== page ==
Victor Buso picked the right patch of sky for camera testing.
On September 20, 2016, the Argentine amateur astronomer was trying out a new camera he'd affixed to his 16-inch (41 centimeters) telescope. He took some shots of the spiral galaxy NGC 613 — which lies about 80 million light-years from Earth, in the southern constellation Sculptor — and spotted something interesting: a brightening pinprick of light near the end of a spiral arm.
Astronomers at the Astrophysics Institute of La Plata, just outside Buenos Aires, quickly got wind of the find. They fielded an international team that began studying the light source with bigger and more powerful scopes, both on the ground and in space, less than a day later. [Supernova Photos: Great Images of Star Explosions]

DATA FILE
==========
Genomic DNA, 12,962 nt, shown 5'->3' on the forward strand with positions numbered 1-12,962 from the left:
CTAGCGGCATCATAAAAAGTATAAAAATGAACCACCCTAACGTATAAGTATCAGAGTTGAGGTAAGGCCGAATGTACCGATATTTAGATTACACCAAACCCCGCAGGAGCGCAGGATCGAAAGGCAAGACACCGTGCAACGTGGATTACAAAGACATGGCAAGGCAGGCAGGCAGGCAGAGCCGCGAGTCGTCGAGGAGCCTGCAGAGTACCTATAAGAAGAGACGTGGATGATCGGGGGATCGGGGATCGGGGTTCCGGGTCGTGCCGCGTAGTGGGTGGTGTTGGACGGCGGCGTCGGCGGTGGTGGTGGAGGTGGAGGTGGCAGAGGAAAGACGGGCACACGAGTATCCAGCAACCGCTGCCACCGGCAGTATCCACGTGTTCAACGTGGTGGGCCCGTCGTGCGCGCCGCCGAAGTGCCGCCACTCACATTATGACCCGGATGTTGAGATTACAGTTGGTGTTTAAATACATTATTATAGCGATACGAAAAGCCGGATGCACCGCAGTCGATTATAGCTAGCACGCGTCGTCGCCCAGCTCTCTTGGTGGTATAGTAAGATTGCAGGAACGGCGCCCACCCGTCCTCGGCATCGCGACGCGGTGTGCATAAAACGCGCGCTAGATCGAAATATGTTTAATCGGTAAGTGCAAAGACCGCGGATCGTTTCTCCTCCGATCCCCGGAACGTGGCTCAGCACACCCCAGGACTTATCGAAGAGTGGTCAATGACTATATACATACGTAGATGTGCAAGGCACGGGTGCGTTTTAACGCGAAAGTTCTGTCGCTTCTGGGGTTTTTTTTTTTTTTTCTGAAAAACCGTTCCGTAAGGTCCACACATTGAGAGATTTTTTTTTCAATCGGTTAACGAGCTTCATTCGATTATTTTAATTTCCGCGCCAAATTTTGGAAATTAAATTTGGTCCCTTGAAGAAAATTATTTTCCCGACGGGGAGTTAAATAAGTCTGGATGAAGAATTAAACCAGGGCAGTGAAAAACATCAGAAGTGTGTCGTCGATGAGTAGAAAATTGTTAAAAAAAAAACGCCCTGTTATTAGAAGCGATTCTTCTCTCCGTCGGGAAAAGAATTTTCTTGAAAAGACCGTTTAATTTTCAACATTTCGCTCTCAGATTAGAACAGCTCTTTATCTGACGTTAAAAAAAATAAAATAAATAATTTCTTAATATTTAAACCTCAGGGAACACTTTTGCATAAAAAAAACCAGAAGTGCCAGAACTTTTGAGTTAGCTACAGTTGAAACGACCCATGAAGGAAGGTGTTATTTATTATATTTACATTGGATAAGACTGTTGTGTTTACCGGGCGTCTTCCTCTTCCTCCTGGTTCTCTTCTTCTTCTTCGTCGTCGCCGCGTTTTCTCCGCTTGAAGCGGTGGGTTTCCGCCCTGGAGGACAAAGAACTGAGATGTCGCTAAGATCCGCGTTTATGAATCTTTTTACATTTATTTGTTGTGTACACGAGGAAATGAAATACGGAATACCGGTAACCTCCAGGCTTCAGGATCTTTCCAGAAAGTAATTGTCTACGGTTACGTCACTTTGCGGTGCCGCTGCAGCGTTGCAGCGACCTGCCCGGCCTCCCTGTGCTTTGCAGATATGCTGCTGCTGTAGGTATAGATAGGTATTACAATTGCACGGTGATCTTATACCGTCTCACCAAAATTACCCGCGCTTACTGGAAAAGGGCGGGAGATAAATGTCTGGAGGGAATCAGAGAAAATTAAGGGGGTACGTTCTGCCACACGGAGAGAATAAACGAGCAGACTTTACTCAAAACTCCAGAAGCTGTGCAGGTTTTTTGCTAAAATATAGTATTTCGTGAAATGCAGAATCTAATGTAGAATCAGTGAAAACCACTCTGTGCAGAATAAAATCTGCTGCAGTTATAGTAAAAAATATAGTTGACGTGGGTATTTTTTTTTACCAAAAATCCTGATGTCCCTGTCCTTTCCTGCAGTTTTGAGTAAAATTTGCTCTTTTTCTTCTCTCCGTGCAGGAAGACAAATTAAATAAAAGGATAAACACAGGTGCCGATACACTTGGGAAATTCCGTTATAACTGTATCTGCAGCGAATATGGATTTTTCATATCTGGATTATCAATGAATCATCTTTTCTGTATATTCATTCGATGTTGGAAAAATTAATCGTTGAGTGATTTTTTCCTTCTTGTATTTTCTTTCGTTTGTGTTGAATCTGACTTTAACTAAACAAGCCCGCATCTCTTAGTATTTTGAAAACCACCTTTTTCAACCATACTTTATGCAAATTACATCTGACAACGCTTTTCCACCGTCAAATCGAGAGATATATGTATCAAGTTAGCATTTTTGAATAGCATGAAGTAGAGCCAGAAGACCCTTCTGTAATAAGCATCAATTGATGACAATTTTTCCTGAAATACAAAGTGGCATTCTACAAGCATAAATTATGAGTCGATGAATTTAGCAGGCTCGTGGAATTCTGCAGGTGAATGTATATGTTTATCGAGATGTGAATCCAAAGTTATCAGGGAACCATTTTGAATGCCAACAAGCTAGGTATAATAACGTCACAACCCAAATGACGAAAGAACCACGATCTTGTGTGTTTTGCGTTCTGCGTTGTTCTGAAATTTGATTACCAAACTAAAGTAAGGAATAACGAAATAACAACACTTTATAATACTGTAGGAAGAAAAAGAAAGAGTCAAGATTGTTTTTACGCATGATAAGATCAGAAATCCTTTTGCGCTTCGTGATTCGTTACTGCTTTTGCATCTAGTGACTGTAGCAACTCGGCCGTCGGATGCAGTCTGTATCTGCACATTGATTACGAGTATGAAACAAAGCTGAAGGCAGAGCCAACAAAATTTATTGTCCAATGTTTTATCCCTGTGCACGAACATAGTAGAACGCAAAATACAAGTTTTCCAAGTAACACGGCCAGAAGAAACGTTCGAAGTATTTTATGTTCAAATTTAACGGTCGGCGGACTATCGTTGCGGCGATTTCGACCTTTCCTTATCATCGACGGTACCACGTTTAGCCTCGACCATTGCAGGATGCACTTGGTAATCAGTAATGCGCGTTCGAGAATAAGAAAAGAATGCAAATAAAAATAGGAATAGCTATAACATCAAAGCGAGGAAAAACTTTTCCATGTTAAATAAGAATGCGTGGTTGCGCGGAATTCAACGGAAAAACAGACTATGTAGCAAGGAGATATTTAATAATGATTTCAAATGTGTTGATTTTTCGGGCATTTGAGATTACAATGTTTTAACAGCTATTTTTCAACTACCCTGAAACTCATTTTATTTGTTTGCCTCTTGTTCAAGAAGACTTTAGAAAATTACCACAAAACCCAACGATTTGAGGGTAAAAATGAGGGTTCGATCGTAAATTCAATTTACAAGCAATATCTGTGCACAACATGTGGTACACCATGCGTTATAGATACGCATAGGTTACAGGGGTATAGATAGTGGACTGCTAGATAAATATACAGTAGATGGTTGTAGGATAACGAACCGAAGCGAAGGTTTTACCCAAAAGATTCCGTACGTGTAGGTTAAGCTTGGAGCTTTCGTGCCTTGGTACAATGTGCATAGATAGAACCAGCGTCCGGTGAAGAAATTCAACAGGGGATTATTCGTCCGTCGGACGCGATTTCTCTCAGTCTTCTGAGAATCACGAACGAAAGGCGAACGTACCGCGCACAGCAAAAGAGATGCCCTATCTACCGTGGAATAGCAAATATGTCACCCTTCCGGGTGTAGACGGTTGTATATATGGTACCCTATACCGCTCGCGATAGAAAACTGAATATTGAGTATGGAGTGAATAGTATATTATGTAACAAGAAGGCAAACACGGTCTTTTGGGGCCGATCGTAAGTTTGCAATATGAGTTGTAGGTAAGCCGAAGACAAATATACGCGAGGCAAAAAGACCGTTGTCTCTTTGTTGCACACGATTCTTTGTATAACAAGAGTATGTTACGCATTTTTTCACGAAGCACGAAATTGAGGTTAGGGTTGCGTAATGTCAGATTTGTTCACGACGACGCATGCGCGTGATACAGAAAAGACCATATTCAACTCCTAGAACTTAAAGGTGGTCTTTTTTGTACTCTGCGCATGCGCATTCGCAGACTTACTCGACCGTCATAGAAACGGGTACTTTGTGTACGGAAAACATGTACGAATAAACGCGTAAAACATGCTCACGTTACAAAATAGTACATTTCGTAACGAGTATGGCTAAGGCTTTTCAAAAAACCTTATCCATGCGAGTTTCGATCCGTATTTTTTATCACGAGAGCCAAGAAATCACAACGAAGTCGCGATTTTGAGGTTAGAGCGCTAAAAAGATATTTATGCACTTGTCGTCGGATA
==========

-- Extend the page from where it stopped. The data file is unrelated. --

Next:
The researchers determined that Buso had imaged the "shock breakout" phase of a supernova — the first burst of visible light from an exploding star — according to a new study.
Nobody had ever captured this elusive event before. In getting his random lucky shots, Buso had bucked odds of 1 in 10 million, or perhaps even 1 in 100 million, study team members said.
"It's like winning the cosmic lottery," said study co-author Alex Filippenko, an astronomer at the University of California, Berkeley who helped observe the newborn supernova using the Lick and Keck observatories in California and Hawaii, respectively.
"Buso's data are exceptional," Filippenko added in a statement from UC Berkeley. "This is an outstanding example of a partnership between amateur and professional astronomers."